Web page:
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The Piano Teacher Hardcover – 5 Feb 2009

3.5 out of 5 stars 137 customer reviews

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Product details

  • Hardcover: 352 pages
  • Publisher: HarperPress; First Edition; 1st printing. edition (5 Feb. 2009)
  • Language: English
  • ISBN-10: 0007286198
  • ISBN-13: 978-0007286195
  • Product Dimensions: 16.1 x 3.2 x 23.9 cm
  • Average Customer Review: 3.5 out of 5 stars  See all reviews (137 customer reviews)
  • Amazon Bestsellers Rank: 1,050,928 in Books (See Top 100 in Books)

Product Description

Review

RQNA








"Riveting . . . This season's "Atonement.""
"Elle"
"Laced with intrigue."
"The New York Times Book Review," Editor s Choice
"Evocative, poignant, and skillfully crafted, "The Piano Teacher" is more than an epic tale of war and a tangled, tortured love story. It is the kind of novel one consumes in great, greedy gulps, pausing (grudgingly) only when absolutely necessary. . . . If we measure the skill of a fiction writer by her ability to create characters and atmosphere so effortlessly real, so alive on the page, that the reader feels a sense of participatory anxiety as if the act of reading gives one the power to somehow influence the outcome of purely imaginary events then Lee should be counted among the very best in recent memory."
"Chicago Tribune"
"A shattering, immensely satisfying debut."
"People "(4 stars)
"War, love, betrayal an exquisite fugue of a first novel . . . intensely readable."
"O," The Oprah Magazine
"Lee unfolds the story with the brisk grace and discretion of the society she describes."
"The New Yorker"
"Sensual and gripping."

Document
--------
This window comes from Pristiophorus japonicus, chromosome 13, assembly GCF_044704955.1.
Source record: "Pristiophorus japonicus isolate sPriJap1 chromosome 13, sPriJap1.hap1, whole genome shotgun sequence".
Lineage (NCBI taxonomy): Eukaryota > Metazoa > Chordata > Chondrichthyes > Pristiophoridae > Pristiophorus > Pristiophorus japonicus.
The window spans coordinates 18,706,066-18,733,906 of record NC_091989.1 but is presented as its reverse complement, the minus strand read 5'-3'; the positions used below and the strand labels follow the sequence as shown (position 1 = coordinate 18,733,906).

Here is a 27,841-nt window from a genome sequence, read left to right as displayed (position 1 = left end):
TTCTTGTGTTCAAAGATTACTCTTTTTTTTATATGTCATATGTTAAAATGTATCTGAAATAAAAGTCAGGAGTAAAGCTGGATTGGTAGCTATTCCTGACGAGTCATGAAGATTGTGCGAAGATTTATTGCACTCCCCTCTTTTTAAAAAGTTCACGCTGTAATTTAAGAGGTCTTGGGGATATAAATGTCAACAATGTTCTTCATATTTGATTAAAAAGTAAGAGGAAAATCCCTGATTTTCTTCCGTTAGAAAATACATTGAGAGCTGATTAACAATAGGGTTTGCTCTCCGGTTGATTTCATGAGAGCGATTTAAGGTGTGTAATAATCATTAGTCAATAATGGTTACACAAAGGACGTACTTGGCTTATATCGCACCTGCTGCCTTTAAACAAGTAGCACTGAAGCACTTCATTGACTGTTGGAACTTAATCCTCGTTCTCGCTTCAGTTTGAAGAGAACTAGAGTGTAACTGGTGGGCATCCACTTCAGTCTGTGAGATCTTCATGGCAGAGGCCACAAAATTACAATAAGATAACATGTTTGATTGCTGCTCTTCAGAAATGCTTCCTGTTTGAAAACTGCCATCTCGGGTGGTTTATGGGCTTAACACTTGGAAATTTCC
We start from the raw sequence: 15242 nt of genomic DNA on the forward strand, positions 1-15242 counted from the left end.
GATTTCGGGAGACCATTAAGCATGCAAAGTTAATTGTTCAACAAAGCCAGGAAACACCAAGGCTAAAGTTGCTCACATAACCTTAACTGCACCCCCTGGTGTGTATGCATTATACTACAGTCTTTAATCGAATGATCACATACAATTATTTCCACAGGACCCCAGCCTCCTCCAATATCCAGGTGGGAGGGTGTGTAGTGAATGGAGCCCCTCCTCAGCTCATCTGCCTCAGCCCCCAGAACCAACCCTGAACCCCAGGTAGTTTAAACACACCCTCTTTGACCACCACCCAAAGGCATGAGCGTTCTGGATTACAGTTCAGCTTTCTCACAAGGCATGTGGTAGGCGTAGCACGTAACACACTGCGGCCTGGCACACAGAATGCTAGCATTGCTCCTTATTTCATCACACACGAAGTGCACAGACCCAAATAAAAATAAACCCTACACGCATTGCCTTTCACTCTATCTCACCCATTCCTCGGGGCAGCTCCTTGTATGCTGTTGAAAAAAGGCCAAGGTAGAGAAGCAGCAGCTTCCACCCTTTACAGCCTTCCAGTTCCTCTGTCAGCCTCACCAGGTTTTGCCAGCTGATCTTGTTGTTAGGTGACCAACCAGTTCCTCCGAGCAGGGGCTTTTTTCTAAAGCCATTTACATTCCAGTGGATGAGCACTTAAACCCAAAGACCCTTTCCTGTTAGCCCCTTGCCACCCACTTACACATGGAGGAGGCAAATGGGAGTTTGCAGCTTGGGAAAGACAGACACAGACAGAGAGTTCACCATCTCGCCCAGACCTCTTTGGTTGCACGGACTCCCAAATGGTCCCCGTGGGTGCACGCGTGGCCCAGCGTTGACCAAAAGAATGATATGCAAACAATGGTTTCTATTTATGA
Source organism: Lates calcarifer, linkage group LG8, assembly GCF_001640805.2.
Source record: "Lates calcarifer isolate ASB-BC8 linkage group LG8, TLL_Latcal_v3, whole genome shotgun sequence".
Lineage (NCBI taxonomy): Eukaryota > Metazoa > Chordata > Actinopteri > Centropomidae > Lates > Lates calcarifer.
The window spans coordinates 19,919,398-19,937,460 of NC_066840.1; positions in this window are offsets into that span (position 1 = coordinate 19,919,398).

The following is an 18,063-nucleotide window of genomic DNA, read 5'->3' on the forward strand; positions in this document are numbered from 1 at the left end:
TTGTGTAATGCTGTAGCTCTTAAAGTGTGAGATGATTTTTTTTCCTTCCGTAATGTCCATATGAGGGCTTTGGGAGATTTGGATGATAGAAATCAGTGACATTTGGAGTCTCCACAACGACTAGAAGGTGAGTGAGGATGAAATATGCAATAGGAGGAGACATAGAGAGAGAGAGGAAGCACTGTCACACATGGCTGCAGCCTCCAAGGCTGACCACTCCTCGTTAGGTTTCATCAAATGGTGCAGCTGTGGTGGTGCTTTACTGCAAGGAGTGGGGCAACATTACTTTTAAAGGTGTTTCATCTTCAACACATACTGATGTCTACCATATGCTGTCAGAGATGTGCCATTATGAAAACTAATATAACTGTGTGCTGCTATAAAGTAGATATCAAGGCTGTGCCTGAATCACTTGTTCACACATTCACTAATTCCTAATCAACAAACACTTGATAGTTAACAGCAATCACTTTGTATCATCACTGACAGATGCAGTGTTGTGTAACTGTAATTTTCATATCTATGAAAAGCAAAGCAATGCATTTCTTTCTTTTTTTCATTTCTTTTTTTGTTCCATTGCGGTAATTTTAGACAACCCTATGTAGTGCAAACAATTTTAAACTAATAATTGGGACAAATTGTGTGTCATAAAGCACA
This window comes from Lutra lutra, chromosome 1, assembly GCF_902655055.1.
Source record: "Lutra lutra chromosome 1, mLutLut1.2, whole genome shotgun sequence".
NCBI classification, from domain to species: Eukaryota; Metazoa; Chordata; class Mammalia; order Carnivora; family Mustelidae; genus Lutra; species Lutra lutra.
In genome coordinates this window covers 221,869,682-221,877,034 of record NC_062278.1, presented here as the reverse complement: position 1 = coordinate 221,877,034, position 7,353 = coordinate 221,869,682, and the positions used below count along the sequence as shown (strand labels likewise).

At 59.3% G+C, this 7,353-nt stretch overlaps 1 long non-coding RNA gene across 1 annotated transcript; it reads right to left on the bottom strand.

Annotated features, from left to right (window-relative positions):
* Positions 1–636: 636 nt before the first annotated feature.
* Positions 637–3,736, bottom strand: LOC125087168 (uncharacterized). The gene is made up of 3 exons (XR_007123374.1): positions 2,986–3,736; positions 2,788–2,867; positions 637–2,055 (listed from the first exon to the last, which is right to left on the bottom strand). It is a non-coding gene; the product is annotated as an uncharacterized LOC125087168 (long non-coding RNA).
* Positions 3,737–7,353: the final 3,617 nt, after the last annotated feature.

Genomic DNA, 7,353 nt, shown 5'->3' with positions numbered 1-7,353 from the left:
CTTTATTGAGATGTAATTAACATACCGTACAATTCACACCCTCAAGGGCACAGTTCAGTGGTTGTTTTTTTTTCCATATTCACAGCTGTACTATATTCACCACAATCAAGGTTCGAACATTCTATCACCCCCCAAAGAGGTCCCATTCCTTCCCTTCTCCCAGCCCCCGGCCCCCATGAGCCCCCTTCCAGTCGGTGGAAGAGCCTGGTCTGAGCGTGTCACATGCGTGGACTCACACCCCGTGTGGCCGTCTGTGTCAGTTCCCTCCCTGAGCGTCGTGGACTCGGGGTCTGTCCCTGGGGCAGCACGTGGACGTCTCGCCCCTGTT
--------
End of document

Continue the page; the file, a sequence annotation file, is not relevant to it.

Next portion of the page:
"Good Housekeeping"
Janice Lee delivers a standout debut.
"The Boston Globe"
"The novel is sustained by elegant prose and a terrific sense of place. As Graham Greene evoked Vietnam in "The Quiet American," Lee, born and raised in Hong Kong long after the war, captures the city as it was during World War II, its glittering veneer barely masking the panic and corruption beneath."
"The Miami Herald"
A compelling portrait of the devastating choices people make in order to survive.
"TimeOut New York"
"Lee tells two engrossing love stories. . . . Just hide your phone before cracking this one open or risk calling your ex."
"Marie Claire"
""
"Lee delivers a standout debut [with] layers of intrigue and more than a few unexpected twists."
"Publishers Weekly" (starred review)
"A lush examination of East-West relations."
"Kirkus Reviews"
""
Lee has created the sort of interesting, complex characters, especially in Trudy, that drive a rich and intimate look at what happens to people under extraordinary circumstances.
"Booklist"
"A rare and exquisite story. It does exactly what a great novel should do transports you out of time, out of place, into a world you can feel in your very own skin."
Elizabeth Gilbert
"One of the most insightful, elegant, and atmospheric novels I ve read in a long time. Janice Lee is nothing short of brilliant and her novel is impossible to put down."
Gary Shteyngart
"Rarely does one encounter a debut work as beguiling and assured as Janice Lee s "The Piano Teacher." Rich with intrigue, romance, and betrayal, this wonderfully written, utterly captivating novel dazzles with its sharp-eyed renderings of beau monde Hong Kong as it is plunged into the crucible of war. With its fascinating interplay of East and West and wide cast of effervescent characters . . . this is a truly transporting and indeed irresistible work of fiction."
Chang-Rae Lee
Compelling . . . A persuasive re-creation of a time and place.
Penelope Lively"

"Riveting . . . This season's Atonement."
Elle
"Laced with intrigue."
The New York Times Book Review, Editor s Choice
"Evocative, poignant, and skillfully crafted, The Piano Teacher is more than an epic tale of war and a tangled, tortured love story. It is the kind of novel one consumes in great, greedy gulps, pausing (grudgingly) only when absolutely necessary. . . . If we measure the skill of a fiction writer by her ability to create characters and atmosphere so effortlessly real, so alive on the page, that the reader feels a sense of participatory anxiety as if the act of reading gives one the power to somehow influence the outcome of purely imaginary events then Lee should be counted among the very best in recent memory."
Chicago Tribune
"A shattering, immensely satisfying debut."